"No. The only reason I took the job with Law and Order was because it was the only production in town that offered health benefits. But the office intern in charge of processing my info fucked up and forgot to put my papers through. Legally, by state law, the production wasn't required to provide insurance until after 6 months of employment even though I was told they would be effective in 3. I was 2 weeks away from 6 months, so my insurance info was tossed, and I ended up quitting."

"You didn't get a lawyer?"

"No. I was young and dumb. Now I'm 30 and still just as dumb."

Former film crew members have a way of talking amongst each other like vets sharing war stories.

And until now, I've completely forgotten about Dan.

"Hey, G-Clip, where's the other guy I was with?"

"Didn't see no other guy."

I'm not sure if he's lying, I don't see any reason for him to lie. But then again, I can't ignore the smell of cordite and the rattling of bullets all around me. I can't be sure of anything right now.

I imagine that Dan is OK. With all of the stories and rumors surrounding him, you'd think he was indestructible. From what I've been told, he should have died 15 times over by now. I imagine he's stumbling around in the snow still drunk and bleeding, swearing to the heavens, and joking about his predicament on Facebook with his phone. Or maybe he's curled up asleep in front of the lodge. I hope he's OK.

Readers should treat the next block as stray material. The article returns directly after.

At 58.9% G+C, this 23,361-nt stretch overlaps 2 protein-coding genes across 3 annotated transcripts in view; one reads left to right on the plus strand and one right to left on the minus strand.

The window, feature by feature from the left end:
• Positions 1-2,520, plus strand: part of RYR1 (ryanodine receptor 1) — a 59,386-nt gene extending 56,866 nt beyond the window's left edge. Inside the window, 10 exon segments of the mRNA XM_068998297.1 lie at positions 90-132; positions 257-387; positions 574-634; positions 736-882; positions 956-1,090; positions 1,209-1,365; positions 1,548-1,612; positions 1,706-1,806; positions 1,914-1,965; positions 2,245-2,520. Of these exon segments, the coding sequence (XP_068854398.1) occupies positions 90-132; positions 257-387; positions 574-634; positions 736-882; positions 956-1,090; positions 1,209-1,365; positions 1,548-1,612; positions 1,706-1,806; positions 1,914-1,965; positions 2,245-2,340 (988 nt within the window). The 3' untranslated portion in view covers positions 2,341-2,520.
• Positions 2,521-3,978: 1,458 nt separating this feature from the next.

I tell myself, "I'm sure he's OK." This will just be another epic story that his peers will whisper amongst themselves about in the future. Although, I don't know if that's a good thing or not.

An uncomfortable silence blankets the van. The other three passengers are now looking at me and I can finally make out the type of masks and outfits they're wearing. Everyone has a Guy Fawkes mask on, those cheap Halloween V for Vendetta masks that have somehow become an iconic symbol for backseat revolutionaries these days.

G-Clip loses his welcoming smile and the tone of his voice drops as he speaks to me.

"You know you fucked up our van?"

"Uh, yeah, about that, I'm sorry. I never drove a snow mobile before."

"I don't think that was the problem, man. I found yer bottle of quaaludes. You were and probably still are, high as a kite. And I can smell the whiskey on your breath."


"But we're not hurt and you're not hurt... all that bad. So we'll forget about all of that. Also, we crewed together, and that means something."

It's a thin line between production assistant and soldier.

I sigh with relief and try to ease the tension that's now occupying the van with all of us.

"So, G- Clip, what are you doing in Park City?"

The van comes to a screeching halt.

Dawn is upon us. The soft glow of a Park City sunrise paints the van's interior a warm shade of amber.

Looking out of the passenger window, I see that we're now in the center of town.  One of the Guy Fawkes guys opens the van door.

G-Clip gives me a stone cold glare.

"I hope it's cool that we drop you off here."